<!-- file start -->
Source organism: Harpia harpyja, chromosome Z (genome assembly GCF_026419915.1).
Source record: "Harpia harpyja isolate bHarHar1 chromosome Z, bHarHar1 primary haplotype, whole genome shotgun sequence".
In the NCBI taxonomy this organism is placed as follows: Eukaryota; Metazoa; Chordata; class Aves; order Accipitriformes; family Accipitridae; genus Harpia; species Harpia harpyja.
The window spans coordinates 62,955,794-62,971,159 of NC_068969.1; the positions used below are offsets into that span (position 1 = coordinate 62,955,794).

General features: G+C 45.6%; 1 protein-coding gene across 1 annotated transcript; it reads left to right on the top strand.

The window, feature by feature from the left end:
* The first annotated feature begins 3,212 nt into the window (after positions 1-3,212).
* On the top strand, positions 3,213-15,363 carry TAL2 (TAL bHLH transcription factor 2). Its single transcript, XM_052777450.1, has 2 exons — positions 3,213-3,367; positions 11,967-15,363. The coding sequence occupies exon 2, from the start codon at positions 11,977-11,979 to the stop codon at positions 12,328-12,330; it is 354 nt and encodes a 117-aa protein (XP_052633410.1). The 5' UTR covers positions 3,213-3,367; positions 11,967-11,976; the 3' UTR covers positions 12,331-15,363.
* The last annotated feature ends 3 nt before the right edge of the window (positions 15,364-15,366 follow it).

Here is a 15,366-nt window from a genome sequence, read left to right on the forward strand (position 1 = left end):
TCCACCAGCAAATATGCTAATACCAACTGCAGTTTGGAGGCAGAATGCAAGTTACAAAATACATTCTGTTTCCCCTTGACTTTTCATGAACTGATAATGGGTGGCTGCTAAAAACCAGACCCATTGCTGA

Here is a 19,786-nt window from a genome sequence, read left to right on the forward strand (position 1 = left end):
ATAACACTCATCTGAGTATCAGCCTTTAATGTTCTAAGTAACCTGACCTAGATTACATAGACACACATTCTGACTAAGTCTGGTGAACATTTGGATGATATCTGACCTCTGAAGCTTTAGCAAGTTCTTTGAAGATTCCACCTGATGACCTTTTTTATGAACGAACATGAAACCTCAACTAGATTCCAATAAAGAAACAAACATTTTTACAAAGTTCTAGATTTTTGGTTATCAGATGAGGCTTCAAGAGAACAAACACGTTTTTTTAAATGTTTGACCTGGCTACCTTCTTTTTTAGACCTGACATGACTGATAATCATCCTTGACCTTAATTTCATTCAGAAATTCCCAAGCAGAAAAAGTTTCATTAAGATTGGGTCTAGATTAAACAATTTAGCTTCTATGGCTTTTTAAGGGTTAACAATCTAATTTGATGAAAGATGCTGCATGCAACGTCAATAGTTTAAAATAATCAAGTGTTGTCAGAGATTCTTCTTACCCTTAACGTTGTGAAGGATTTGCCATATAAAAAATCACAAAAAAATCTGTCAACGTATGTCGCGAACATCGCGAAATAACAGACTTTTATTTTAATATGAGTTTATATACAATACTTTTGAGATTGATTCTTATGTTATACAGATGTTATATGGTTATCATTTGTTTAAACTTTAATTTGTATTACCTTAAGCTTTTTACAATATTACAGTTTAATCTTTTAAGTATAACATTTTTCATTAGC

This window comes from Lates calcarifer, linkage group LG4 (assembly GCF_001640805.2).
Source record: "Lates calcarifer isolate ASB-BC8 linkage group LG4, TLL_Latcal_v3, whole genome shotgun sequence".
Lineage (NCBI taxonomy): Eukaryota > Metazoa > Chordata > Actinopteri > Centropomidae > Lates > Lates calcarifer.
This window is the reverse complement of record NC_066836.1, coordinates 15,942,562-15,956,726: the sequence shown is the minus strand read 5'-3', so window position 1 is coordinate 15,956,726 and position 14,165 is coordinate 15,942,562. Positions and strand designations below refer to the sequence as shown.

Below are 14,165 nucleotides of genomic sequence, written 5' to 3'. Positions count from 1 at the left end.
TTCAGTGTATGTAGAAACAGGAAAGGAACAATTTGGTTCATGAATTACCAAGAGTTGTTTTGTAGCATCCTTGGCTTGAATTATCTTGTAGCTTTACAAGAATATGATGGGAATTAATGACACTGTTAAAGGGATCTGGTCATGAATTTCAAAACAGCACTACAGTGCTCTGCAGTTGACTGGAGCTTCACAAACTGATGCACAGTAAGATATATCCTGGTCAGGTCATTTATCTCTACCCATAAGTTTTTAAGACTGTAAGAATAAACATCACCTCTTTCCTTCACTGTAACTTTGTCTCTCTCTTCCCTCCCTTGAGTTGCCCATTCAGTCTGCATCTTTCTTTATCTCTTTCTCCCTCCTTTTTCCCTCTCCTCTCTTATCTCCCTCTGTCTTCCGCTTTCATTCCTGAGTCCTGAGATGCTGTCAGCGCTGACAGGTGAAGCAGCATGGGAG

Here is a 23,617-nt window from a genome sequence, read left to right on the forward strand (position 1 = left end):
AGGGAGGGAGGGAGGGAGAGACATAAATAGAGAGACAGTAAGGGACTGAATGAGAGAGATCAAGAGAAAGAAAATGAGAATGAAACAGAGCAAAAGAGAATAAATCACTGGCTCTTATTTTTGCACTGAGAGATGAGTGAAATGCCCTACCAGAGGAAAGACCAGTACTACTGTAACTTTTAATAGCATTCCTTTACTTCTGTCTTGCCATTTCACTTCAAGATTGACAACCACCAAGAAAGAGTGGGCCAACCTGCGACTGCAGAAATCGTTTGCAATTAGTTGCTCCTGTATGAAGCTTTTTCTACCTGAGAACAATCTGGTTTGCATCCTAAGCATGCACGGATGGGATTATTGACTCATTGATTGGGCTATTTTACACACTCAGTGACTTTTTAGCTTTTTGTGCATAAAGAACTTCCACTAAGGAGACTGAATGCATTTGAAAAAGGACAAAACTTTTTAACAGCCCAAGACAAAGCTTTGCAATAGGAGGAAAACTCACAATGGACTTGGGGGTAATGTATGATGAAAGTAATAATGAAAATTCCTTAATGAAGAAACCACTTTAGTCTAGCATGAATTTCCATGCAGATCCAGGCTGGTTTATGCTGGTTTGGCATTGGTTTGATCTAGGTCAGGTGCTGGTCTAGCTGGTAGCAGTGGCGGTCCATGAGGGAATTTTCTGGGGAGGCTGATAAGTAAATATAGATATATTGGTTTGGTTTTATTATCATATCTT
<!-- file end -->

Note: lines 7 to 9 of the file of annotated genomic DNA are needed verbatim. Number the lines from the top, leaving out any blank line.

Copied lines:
* The first annotated feature begins 3,212 nt into the window (after positions 1-3,212).
* On the top strand, positions 3,213-15,363 carry TAL2 (TAL bHLH transcription factor 2). Its single transcript, XM_052777450.1, has 2 exons — positions 3,213-3,367; positions 11,967-15,363. The coding sequence occupies exon 2, from the start codon at positions 11,977-11,979 to the stop codon at positions 12,328-12,330; it is 354 nt and encodes a 117-aa protein (XP_052633410.1). The 5' UTR covers positions 3,213-3,367; positions 11,967-11,976; the 3' UTR covers positions 12,331-15,363.
* The last annotated feature ends 3 nt before the right edge of the window (positions 15,364-15,366 follow it).